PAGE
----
I had been reached only ofter it became fl
I apparent that lt could not pasa, and I
I that Representative Moon was fully fl
I cognizant of the circumstances. fl
I , Just before the senate adjourned ?
I resolutions thanking Vice President fl
Marshall for his services ss presiding fl
lofftcer ot the senate were adopted. - fl
"May I be permitted to say,* said fl
the vice president in closing the sea- fl
sion, "that when ,1 came here two fl
years ago, itcwas (.be first time I ever fl
sst my ?toot inside ola l?gislative hall. fl
f know that I have made mistakes, fl
?aaar^someumw _of.Jhe hoad, bt^fl
?thank God. 1 can look you in the face fl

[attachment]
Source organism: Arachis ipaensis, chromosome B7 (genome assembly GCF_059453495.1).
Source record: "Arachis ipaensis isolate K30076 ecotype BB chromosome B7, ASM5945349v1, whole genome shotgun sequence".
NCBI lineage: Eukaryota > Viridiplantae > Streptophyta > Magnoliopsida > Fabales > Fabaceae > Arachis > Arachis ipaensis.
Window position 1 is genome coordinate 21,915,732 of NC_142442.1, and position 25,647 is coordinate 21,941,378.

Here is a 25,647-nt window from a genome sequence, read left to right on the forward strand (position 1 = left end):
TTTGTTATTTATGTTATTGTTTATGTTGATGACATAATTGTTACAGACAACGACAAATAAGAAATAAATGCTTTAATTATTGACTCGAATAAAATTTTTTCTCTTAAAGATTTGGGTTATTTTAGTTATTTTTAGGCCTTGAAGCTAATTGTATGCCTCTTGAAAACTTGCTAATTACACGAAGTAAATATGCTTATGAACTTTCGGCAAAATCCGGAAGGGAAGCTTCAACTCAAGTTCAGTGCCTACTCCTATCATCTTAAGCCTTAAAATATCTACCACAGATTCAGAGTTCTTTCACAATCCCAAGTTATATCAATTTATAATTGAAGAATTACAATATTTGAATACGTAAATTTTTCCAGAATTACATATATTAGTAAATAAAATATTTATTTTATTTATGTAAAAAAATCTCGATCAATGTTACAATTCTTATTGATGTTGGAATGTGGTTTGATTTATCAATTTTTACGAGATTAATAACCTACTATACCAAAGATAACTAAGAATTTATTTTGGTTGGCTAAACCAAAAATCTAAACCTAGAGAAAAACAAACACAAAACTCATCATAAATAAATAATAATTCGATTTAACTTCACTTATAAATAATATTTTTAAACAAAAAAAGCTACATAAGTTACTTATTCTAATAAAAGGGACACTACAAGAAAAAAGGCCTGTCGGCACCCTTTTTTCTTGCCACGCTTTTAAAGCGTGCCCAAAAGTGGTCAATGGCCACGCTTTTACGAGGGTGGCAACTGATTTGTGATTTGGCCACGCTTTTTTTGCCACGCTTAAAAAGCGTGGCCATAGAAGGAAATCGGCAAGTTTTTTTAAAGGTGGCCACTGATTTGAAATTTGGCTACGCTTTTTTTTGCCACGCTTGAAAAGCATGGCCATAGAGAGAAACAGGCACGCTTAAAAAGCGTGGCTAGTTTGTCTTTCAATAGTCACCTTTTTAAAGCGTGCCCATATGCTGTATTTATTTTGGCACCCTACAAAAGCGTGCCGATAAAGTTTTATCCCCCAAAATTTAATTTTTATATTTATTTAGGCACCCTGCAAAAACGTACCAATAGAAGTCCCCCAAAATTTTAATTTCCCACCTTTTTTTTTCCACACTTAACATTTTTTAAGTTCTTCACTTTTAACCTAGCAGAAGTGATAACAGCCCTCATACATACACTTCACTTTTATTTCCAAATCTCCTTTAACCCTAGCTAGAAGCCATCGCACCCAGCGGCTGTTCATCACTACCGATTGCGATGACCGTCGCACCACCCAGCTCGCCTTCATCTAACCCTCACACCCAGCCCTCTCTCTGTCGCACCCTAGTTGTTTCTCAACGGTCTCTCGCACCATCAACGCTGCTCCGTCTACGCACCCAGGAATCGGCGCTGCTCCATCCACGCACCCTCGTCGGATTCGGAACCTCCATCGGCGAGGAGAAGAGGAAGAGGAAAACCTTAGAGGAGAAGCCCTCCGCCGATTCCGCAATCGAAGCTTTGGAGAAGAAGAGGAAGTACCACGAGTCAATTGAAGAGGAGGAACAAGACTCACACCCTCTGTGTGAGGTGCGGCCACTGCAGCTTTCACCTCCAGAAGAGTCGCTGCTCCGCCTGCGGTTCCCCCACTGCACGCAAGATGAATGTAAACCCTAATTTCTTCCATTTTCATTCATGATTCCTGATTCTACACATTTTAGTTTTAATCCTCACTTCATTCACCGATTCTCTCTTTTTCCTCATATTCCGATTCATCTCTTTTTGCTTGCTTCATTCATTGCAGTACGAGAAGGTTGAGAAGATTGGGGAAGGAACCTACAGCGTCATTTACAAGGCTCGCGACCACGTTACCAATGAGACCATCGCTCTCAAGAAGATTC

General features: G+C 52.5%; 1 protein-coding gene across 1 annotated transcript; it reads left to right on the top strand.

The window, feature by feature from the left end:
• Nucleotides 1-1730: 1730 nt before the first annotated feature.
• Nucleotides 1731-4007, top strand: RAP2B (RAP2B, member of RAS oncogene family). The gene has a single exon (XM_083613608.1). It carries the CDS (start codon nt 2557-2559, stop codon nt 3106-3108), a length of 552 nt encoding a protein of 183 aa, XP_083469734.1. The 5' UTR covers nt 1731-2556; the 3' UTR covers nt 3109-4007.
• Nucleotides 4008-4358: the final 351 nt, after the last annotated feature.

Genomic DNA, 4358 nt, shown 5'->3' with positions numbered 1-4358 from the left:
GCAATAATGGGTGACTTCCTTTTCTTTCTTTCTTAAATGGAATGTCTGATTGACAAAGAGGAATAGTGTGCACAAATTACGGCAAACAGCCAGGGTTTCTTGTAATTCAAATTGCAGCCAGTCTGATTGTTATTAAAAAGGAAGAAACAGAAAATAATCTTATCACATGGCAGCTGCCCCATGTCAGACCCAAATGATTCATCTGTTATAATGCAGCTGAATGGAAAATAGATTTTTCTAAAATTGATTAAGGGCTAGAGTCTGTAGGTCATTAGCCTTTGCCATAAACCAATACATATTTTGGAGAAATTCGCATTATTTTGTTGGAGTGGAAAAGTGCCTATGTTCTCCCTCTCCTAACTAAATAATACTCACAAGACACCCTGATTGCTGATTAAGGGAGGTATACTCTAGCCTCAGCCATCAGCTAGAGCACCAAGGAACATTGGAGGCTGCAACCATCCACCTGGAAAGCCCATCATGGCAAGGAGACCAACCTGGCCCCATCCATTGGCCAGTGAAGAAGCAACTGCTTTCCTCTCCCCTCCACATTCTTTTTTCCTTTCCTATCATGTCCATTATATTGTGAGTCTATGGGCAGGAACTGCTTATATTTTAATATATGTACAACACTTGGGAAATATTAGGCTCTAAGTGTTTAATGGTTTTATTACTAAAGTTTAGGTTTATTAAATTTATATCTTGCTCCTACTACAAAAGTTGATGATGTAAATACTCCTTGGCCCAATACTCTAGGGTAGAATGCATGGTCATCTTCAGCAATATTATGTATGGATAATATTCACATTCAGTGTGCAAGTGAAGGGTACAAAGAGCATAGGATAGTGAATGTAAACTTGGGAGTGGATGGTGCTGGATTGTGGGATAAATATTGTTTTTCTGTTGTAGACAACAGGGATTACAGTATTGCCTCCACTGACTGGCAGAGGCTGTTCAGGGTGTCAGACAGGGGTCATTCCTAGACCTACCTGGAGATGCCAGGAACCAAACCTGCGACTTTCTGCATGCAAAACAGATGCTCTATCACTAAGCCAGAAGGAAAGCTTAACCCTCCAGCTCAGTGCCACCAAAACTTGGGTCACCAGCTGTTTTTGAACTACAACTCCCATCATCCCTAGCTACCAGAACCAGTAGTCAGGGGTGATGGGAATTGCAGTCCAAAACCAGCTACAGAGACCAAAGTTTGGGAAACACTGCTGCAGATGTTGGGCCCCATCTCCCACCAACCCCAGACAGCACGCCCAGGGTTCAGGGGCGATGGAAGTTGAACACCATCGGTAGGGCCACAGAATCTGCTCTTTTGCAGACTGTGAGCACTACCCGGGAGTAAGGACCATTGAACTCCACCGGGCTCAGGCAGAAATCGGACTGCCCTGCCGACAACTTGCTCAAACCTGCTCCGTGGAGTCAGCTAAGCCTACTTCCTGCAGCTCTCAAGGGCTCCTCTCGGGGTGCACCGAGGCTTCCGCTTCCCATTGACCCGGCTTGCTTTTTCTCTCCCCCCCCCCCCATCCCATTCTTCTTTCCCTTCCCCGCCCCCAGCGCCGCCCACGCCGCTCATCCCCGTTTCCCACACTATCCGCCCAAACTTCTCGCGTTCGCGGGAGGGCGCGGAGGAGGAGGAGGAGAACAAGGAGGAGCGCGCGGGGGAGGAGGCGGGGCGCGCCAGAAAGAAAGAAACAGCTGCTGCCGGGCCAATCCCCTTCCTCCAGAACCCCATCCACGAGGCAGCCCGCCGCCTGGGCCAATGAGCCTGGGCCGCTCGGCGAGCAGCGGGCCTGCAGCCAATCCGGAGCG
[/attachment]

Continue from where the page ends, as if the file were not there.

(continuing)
land say tb you that there never hes fl
Hbeen error of the heart." fl
I Several members of the senate, long fl
prominent national figures-among i fl
Hthem Senaotrs Root and Burton, step I fl
Ipcb back into private life a? U10 car- fl
Hain tell. A farewell letter from Sen. fl
Bator Thornton, who has been too lil fl
Hfor several days to be present in the VJ
?senate, was presented by Senator rfl
?Kern. Some of 4he retiring senators fl
?made farewell addresses. <fl
I In the house, the last hour was de- ?fl
?voted , to tributes to Speaker Clark, fl
?Representative Underwood and Re- sfl
?publican Leader. Mann. Representa- hfl
Halve Palmer announced presentation fl
Hot a portrait of Mr. Underwood to bo '?
hung in the hall ot thew, aya and fl
flneans committee. In doing so Mr. Vj
?Palmer said :
fl "There la ho doubt Mr. Underwood *fl
?soon will be the leader in the senate, fl
Brio ia one of the greatest Americans ifl